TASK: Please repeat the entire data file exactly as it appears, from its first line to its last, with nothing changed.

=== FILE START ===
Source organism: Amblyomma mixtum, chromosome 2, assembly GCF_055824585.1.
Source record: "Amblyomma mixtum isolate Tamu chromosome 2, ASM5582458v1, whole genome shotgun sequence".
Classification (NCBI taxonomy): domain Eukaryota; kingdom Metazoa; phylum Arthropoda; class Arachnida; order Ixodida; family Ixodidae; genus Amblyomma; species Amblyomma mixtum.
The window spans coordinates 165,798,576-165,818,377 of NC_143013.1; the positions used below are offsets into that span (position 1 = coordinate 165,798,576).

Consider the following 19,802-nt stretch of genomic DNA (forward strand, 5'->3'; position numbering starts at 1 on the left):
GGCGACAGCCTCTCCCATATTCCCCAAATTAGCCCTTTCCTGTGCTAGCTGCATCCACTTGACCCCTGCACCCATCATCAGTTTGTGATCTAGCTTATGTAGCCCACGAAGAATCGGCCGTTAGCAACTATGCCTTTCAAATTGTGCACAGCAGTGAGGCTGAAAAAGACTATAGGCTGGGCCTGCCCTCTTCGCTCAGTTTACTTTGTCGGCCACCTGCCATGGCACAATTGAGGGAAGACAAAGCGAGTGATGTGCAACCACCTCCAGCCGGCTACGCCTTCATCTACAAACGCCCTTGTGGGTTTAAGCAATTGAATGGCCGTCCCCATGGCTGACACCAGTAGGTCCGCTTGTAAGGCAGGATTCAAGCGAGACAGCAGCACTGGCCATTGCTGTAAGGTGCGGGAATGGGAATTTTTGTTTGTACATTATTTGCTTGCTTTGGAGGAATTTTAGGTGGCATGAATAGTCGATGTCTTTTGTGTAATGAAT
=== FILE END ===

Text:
Source organism: Amblyomma mixtum, chromosome 2, assembly GCF_055824585.1.
Source record: "Amblyomma mixtum isolate Tamu chromosome 2, ASM5582458v1, whole genome shotgun sequence".
Classification (NCBI taxonomy): domain Eukaryota; kingdom Metazoa; phylum Arthropoda; class Arachnida; order Ixodida; family Ixodidae; genus Amblyomma; species Amblyomma mixtum.
The window spans coordinates 165,798,576-165,818,377 of NC_143013.1; the positions used below are offsets into that span (position 1 = coordinate 165,798,576).

Consider the following 19,802-nt stretch of genomic DNA (forward strand, 5'->3'; position numbering starts at 1 on the left):
GGCGACAGCCTCTCCCATATTCCCCAAATTAGCCCTTTCCTGTGCTAGCTGCATCCACTTGACCCCTGCACCCATCATCAGTTTGTGATCTAGCTTATGTAGCCCACGAAGAATCGGCCGTTAGCAACTATGCCTTTCAAATTGTGCACAGCAGTGAGGCTGAAAAAGACTATAGGCTGGGCCTGCCCTCTTCGCTCAGTTTACTTTGTCGGCCACCTGCCATGGCACAATTGAGGGAAGACAAAGCGAGTGATGTGCAACCACCTCCAGCCGGCTACGCCTTCATCTACAAACGCCCTTGTGGGTTTAAGCAATTGAATGGCCGTCCCCATGGCTGACACCAGTAGGTCCGCTTGTAAGGCAGGATTCAAGCGAGACAGCAGCACTGGCCATTGCTGTAAGGTGCGGGAATGGGAATTTTTGTTTGTACATTATTTGCTTGCTTTGGAGGAATTTTAGGTGGCATGAATAGTCGATGTCTTTTGTGTAATGAAT